Perseid meteor shower

Perseid Meteor Shower: How to See the Year's Best Shooting Star Show

The skywatching event peaks in mid-August, but spectacular streaks of light may be visible on clear nights starting this week

A meteor during the Perseid meteor shower seen over Happisburgh lighthouse, Norfolk, as the Earth flies through a cloud of cometary dust creating a spectacular display of celestial fireworks.
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It's a good time to look up. One of the year's most spectacular skywatching shows, the annual Perseid meteor shower, is back to light up the night sky.

The Perseid meteor shower peaks in mid-August, when up to 100 meteors can be seen per hour, but the celestial event will be active beginning Wednesday, which means shooting stars may be visible on clear nights starting this week. The Perseids are considered "the best meteor shower of the year," according to NASA.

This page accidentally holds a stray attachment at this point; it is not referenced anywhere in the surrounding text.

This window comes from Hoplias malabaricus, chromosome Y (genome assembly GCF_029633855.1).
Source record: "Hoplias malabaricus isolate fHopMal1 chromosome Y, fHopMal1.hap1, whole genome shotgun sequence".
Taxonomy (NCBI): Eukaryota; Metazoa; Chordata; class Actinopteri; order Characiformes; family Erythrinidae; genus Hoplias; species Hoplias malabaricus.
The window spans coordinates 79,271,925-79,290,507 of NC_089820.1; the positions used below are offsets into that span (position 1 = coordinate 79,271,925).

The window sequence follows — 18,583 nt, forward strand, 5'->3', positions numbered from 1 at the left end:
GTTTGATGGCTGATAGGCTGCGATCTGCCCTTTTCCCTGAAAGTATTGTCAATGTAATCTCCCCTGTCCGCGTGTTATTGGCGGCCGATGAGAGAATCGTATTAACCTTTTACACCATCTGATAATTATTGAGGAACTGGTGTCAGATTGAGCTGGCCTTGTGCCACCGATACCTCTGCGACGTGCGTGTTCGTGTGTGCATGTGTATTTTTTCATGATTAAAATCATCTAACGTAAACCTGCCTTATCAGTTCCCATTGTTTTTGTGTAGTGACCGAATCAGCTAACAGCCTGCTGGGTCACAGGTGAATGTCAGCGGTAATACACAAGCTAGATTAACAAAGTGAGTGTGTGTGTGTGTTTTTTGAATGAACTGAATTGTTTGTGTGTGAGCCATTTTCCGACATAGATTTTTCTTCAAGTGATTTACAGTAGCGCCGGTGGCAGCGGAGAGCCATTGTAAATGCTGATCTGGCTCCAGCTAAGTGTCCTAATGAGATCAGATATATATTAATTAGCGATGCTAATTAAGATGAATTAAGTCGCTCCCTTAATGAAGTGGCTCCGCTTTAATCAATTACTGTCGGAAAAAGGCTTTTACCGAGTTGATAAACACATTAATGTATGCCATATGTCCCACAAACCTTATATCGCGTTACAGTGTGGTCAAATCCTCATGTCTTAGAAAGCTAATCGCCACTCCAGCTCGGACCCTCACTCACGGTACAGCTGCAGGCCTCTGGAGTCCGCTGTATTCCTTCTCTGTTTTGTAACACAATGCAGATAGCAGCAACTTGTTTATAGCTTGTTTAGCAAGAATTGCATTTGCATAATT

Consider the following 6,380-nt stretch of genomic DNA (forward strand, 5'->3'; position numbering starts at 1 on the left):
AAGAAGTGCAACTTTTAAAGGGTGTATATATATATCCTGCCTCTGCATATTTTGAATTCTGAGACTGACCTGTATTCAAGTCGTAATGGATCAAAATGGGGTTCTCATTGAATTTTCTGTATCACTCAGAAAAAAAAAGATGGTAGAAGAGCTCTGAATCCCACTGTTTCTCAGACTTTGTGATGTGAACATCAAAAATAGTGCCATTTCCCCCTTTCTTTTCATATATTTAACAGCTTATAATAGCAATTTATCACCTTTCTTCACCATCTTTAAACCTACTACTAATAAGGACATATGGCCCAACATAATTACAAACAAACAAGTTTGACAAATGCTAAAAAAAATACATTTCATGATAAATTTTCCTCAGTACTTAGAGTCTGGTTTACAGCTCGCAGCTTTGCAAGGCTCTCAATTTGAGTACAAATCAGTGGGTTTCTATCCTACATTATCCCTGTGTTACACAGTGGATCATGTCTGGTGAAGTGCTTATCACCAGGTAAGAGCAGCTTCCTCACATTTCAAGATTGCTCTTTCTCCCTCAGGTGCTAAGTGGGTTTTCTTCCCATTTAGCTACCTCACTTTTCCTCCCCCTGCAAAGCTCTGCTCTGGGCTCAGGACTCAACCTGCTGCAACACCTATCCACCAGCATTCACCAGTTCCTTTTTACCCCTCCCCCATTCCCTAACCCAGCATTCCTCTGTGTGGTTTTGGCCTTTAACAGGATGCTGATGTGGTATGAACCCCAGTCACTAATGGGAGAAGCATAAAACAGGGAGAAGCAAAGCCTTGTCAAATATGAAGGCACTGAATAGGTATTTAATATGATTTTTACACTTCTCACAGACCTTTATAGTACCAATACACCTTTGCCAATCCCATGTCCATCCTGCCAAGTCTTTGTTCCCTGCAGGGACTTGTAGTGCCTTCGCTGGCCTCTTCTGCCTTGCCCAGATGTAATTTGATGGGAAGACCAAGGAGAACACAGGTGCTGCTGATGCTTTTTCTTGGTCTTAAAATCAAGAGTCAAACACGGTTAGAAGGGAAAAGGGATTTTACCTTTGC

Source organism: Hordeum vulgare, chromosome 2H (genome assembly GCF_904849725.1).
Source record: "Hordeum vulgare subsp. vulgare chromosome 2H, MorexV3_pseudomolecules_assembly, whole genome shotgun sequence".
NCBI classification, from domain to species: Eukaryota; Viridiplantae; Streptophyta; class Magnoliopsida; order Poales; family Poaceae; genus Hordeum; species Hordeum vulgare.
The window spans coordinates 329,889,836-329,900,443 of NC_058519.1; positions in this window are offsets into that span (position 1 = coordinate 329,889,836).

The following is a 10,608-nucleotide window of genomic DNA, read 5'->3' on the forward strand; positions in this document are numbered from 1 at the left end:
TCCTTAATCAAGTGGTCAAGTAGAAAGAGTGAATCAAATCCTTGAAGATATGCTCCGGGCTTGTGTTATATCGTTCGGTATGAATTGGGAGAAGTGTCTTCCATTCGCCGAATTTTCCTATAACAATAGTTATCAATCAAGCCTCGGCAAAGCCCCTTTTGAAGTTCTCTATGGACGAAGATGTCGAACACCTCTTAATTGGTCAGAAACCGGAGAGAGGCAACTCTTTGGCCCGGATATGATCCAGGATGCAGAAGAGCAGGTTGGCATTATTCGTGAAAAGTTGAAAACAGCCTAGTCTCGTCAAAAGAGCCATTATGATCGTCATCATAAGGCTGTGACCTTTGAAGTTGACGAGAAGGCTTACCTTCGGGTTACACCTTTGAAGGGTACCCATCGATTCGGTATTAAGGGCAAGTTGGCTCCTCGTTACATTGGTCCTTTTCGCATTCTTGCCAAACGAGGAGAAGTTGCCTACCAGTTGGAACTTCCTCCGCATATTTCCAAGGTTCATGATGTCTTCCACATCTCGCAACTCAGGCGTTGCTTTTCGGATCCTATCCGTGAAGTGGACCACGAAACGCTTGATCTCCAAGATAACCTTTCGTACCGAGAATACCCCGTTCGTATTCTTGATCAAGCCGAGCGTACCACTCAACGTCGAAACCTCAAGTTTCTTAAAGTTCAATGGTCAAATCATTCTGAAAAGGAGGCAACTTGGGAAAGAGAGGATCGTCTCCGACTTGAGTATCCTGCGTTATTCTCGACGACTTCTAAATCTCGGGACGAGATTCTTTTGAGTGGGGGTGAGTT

In the Northern Hemisphere, the best way to view the Perseids is to head out in the predawn hours, though some meteors may be visible earlier, from 10 p.m. onward, according to NASA. Meteor showers are best viewed from places that are away from city lights, as light pollution can drown out the shooting stars.

The Perseid meteor shower is called that because the shooting stars appear to stream from a point in the sky where the constellation of Perseus is located. While the constellation is not the source of the meteors, it can help skywatchers figure out where to look.

Read the full story at NBCNews.com

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